MAAAAAARI-A-A-AAAAAN! Yeah, I admit, I only got custody of this because I could sing the theme tune from start to finish. A children’s TV programme from the late 80s and early 90s, it tells the ‘real’ story of Robin Hood, in which Robin is a slightly camp tailor, the Merry Men are a motley collection which includes a Rastafarian, a dwarf and a thick bloke called Rabies, and Maid Marian is actually in charge. Writer Tony Robinson stars as the Sheriff of Nottingham, who, flanked by hapless guards Gary and Graham, spends his time thinking of ever more ingenious (read: stupid) ways of stopping the gang from robbing the Royal Family.
If this all sounds a bit silly, it is. In fact, if there had been an BAFTA for the silliest show of all time this would have had to be in the nominations. As it happened, a BAFTA for Best Children’s Television Programme would have to do – and it would have been two years running had it not been for Press Gang. Extraordinarily popular, Maid Marian managed four series and a Christmas special, all of which are enshrined here with a host of extras and four comic books.
After sitting through all 25 episodes three times, the first time forced and the other two entirely unnecessarily, there is little doubt that kids’ shows aren’t what they used to be. High-budget and beautifully cast, it’s written and produced with an attitude that appeals to all ages and awarenesses. If you don’t like the obvious slapstick, you’ll be laughing at the asides and nods to popular culture: for all intents and purposes it works in the same multi-levelled way as The Simpsons. Younger children will appreciate the crazy chases and ever-increasing amounts of gunge; those who are no longer children will be entertained by the wry asides, adult jokes and sheer abandon of the performances. At the end of every episode, everyone is united by a highly-singable theme tune which for many of us signalled that Neighbours was about to start and tea was probably on the table.
The superb cast get plenty of opportunities to reflect on their efforts in between episodes. Most famous is Danny John-Jules, who starred as Cat in Red Dwarf and is currently involved in various film projects. Wayne Morris, who nearly steals the show as Robin, appears in Nickolodeon show Genie in the House, and guard Mark Billingham is now an award-winning crime writer. It seems incredible that Kate Lonergan and Forbes Collins, who played arch-enemies Maid Marian and King John, barely worked in TV again – something which gets more than a mention in the commentaries. The peasants, actually a repertory company, spawned various successful writers and directors and to this day look like they had a ball.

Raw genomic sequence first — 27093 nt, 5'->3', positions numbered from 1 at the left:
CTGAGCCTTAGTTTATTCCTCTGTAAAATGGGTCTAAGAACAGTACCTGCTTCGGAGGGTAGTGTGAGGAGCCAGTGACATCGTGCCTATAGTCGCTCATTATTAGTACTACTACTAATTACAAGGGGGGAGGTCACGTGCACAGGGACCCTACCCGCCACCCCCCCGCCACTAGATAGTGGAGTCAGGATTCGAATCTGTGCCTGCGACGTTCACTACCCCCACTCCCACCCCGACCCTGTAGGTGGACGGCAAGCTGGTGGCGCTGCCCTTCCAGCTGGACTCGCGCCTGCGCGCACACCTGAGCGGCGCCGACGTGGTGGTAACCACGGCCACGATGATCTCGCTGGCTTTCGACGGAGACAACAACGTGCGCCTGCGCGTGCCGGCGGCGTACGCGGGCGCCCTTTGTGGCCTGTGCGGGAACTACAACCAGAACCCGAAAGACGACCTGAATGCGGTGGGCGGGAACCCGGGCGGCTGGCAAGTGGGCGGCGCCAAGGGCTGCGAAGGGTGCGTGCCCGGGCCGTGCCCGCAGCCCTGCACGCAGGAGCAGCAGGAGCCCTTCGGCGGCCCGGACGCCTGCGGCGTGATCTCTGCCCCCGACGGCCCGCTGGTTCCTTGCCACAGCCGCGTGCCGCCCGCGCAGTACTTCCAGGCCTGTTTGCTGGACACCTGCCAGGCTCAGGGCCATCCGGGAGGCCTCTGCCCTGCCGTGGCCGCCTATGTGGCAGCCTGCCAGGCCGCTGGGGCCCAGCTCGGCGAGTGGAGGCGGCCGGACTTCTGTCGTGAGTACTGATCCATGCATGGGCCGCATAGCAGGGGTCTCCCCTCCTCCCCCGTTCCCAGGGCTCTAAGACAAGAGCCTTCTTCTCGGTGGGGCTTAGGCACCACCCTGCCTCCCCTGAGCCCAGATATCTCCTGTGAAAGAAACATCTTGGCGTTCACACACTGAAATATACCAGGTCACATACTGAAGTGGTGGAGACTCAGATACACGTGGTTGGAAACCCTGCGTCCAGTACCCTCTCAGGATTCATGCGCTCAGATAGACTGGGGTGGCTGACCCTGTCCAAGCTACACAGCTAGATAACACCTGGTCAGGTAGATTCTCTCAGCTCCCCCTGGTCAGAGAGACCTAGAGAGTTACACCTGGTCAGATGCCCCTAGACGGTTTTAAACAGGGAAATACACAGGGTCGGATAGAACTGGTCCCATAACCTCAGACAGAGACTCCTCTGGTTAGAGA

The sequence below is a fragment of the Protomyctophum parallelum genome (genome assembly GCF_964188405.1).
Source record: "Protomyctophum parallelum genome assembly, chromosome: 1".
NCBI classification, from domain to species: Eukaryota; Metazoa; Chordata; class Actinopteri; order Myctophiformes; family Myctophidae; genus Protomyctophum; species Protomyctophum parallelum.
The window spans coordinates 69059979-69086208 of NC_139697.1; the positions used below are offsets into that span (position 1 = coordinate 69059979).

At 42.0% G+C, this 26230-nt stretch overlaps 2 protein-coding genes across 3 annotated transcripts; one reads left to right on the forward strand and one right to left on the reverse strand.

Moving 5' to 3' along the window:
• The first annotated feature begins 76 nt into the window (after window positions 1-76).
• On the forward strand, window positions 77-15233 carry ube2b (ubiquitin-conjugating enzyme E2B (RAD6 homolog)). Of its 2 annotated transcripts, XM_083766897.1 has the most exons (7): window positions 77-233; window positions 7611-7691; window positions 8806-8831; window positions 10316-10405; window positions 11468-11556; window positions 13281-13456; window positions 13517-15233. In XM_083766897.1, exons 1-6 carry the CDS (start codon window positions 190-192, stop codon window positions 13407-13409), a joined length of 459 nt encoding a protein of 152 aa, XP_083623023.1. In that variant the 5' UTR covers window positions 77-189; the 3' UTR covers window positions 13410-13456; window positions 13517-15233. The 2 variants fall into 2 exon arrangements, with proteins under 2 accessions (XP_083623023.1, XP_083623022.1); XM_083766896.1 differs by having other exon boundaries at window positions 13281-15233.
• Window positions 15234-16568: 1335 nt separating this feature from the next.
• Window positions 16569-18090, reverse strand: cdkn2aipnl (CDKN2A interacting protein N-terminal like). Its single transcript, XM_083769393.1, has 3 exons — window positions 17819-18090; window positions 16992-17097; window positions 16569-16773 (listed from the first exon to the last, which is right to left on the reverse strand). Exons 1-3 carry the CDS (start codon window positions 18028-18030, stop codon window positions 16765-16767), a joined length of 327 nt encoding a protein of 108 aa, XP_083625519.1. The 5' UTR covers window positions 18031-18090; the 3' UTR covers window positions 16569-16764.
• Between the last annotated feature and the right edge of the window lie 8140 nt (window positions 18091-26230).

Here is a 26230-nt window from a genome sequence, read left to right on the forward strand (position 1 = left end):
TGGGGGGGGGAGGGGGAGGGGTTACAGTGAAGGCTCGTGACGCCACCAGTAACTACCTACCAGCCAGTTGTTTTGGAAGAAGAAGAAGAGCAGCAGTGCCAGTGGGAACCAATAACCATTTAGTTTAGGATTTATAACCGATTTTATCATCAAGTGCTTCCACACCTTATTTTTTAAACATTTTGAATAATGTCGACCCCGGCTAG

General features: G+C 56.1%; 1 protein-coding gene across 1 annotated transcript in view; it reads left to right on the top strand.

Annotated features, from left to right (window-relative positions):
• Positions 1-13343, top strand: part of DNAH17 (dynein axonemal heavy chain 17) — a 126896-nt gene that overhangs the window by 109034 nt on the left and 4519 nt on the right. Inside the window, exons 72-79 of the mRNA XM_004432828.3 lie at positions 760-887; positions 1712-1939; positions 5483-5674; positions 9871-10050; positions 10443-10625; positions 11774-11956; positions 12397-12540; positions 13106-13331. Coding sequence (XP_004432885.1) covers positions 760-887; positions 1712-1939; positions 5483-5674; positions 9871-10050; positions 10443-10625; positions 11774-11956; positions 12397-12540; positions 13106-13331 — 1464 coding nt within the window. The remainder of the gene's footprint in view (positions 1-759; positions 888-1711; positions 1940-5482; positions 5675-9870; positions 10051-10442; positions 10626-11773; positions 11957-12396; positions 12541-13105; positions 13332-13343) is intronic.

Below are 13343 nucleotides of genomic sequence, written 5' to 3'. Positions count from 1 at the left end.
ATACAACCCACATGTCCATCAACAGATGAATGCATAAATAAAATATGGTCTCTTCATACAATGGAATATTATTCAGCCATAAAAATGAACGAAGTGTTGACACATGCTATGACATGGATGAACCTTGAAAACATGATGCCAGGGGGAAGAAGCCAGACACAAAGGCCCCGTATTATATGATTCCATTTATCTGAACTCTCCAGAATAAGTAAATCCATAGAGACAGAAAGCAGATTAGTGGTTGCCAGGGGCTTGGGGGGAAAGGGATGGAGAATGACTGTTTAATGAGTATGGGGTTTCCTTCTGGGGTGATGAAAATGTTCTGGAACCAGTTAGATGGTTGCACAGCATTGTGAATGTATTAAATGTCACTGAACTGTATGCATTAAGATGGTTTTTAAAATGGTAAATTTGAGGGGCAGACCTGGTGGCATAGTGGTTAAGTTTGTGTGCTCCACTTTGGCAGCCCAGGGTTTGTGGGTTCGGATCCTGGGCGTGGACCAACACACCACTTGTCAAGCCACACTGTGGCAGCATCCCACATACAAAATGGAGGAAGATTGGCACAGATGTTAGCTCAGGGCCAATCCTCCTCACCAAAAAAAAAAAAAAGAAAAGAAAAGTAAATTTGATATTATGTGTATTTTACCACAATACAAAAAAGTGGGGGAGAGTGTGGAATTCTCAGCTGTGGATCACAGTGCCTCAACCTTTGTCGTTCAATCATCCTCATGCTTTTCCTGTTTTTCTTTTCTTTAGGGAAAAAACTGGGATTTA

It’s difficult to pinpoint any one aspect of the programme which makes it so good. The humour is consistent, the sets and props are incredibly detailed and the songs…well, bizarre. Structurally it stands up to the best sitcoms, and while it has moments of being too obvious there is nothing cringeworthy. It has dated incredibly well – contemporary references are fleeting, and were deliberately left out to create a self-contained world in which the characters could operate without worrying about realism. Best of all, it’s intelligent; sometimes too intelligent for Robin, who spends one song looking up its lyrics in a dictionary.
The care and attention lavished on the series has transferred to the DVDs. Spanning eight discs are twenty-four standard episodes, one Christmas special, the internal promotional trailer, an interactive game, four commentaries, various sketches and interviews and the German-language version. Each DVD case also contains a cartoon booklet by Paul Cemmick, illustrator of the original comics. It’s insanely expensive for a reason, although as with all box-sets Amazon are offering a healthy discount.
“They’ve got the power, they’ve got the weapons. All we’ve got is a Rasta, a wally and a bearded avocado.” Sums it up nicely, really.
(4 DVDs, £49.99)
And as a special treat to all who scrolled down to this bit, why not enjoy the theme tune with us?